Interview: Streets of Laredo Turn Struggle into Song
There’s an added cache to any band that stared down and defeated struggle to see the light of day – you can count indie folk rockers, Streets of Laredo, as one of those bands.
Years ago, Daniel Gibson was at a crossroads. A musician in the small country of New Zealand, the singer-songwriter struggled to gain much momentum in the scene – there wasn’t anywhere to go. His big brother Dave, also a musician, was in a similar mindset and getting by as the operator of a local t-shirt company.
When Daniel made it clear to Dave that he felt done with a craft that he’d loved for years, the big brother instincts kicked in. Instead of letting Daniel walkaway from it all, Dave gave him a job at the company and suggested that the two work on some demos together.
“I was at the end of my rope…I was getting over music,” explained Daniel in an interview with Riffyou.com while en route to a gig in Boston. “I really wanted to write music, because that’s what is in my heart. But, it wasn’t working out. Sometimes you just need a conversation like that to inspire you again and make you go to that place where you’re a little bit broken in life to be shown a new path.
“As brothers, you’re constantly looking out for each other,” he continues. “The great thing about brothers is that you always see things in each other that you might not see in yourself. It’s nice to have that kind of voice in a tough situation…it shakes you up a bit and puts you in the right direction.”
Soon enough, Streets of Laredo began to take form and it was time to take a risk: more specifically, it was time to move to America.
Together, Daniel, Dave and his wife Sarahjane moved to Brooklyn, NY. For a time, they’d be broke, doing what they could to get by. Amidst the challenges, the band would be rounded out with Thom Darlow, Si Moore, as well as Sean McMahon and Andrew McGovern.
“It was really hard,” says Daniel when discussing that time. “The first two years really kicked our butts. It was such a change in contrast. We went from such a small country of four million people and jumped into the huge pond of New York City. It was quite scary – trying to figure out where to live and even trying to order a bagel took a little while to get used to.”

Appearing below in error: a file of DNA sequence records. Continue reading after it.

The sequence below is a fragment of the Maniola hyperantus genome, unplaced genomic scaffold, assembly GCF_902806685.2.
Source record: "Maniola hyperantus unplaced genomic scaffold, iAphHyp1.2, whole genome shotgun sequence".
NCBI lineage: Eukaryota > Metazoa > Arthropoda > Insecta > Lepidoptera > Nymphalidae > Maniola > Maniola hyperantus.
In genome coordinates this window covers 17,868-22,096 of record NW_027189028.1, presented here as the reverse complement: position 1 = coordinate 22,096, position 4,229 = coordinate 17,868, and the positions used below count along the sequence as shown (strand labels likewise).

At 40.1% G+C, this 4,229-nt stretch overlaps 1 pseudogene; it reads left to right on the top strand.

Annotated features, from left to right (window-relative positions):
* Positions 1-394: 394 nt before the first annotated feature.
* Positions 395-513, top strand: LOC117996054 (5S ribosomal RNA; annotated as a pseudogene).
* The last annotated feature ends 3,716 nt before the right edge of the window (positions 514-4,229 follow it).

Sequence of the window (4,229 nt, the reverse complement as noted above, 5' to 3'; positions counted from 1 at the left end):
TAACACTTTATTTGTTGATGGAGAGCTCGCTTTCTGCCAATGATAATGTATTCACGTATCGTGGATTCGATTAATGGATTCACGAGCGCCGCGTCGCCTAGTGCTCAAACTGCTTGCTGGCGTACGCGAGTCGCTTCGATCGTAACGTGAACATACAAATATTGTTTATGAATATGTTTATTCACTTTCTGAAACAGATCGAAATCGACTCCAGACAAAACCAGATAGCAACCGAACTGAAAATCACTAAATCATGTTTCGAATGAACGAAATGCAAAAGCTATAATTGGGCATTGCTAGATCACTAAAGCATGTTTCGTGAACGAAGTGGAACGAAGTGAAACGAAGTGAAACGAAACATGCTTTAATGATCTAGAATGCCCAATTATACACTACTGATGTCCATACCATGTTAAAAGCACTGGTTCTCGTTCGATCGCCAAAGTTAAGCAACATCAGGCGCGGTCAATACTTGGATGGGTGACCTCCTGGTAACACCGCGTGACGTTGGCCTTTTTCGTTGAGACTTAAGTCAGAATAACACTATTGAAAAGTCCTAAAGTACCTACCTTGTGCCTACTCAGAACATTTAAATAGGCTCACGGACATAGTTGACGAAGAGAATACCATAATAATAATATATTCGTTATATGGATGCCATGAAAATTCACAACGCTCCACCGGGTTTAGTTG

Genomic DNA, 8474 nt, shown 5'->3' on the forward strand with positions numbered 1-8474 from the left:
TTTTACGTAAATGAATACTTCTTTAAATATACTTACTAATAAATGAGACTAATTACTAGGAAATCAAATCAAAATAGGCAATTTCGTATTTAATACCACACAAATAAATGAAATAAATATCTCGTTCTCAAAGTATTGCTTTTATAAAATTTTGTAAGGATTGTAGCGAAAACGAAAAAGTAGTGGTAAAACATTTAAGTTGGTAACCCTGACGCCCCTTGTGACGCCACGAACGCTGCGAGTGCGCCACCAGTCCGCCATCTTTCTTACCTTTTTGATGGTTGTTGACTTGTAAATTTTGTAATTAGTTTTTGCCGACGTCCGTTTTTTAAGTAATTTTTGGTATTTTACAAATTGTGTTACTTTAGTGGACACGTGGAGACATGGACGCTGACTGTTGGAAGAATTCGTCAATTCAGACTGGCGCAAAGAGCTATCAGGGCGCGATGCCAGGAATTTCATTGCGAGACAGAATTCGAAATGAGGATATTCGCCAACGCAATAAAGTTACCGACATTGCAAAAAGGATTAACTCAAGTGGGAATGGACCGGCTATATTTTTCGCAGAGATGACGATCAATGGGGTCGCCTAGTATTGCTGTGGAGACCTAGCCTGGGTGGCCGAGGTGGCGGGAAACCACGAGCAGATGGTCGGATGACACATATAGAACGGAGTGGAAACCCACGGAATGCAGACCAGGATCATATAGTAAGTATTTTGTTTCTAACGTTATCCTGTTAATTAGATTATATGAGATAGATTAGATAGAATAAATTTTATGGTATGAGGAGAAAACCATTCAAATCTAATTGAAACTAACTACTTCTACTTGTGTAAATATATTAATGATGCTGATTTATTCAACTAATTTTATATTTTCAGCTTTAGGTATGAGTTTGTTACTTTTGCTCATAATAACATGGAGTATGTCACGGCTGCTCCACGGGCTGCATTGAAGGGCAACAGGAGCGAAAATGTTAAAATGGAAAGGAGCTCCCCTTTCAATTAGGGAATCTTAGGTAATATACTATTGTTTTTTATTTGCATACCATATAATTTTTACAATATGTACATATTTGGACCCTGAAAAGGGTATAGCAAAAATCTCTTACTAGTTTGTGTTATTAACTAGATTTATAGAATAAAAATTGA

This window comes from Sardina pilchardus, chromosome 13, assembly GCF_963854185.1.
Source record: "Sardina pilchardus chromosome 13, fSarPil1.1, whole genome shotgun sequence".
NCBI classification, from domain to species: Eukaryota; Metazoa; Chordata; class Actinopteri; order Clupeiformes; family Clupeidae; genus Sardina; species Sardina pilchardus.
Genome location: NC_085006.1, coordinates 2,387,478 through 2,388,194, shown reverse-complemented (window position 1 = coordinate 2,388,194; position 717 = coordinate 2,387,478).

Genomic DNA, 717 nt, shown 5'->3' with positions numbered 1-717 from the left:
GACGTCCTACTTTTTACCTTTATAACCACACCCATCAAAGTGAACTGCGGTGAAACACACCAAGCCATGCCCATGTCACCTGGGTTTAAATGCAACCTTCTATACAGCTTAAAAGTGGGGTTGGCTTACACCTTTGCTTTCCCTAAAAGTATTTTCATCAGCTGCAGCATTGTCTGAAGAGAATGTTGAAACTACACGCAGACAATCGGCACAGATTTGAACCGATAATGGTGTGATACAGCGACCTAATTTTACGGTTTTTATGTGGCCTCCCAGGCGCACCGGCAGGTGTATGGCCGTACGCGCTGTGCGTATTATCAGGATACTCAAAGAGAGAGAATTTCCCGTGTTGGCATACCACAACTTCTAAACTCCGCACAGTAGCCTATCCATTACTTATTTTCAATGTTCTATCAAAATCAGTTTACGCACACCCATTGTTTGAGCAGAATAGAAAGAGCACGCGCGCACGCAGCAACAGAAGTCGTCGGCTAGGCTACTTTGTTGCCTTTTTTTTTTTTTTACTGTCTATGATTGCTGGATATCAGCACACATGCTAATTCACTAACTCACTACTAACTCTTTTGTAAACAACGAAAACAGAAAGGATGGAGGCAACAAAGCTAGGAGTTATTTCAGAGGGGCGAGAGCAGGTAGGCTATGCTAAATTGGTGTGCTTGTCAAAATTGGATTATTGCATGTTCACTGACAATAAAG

He adds that the band got by through playing “a million shows” through New York, including just about every dive bar you could imagine.
“It was a crazy decision,” continues Daniel. “But, sometimes in life you need to do something drastic in order to find something new. Dave and I were at that point in our lives. We were scared, but in order to do something exciting in your life, you have to be willing to be a little bit scared.”
Daniel admits that being scared and dealing with such adversity does help him creatively. And – as far as Riffyou.com can tell – he’s right.
What came out of that hard road to here is the Dine Alone Records-released Volume I & II, the debut album from Streets of Laredo. In it, you hear a musical document of the life this group of brave souls have lived on two sides of the earth. You hear the thoughtfulness of folk, but also the foot-stomping energy of an alt-country jamboree that flirted with down-home-cooking rock of yesteryear. It came out of struggle, but certainly doesn’t feel that way.
“It’s an adventure, it’s a struggle, and it’s sad times and good times,” says Daniel of the album. “It’s a nice snapshot of the past three years, really. To me, it’s a nice little snapshot that I can put up on my shelf and say, ‘I remember that. That was a good adventure.’”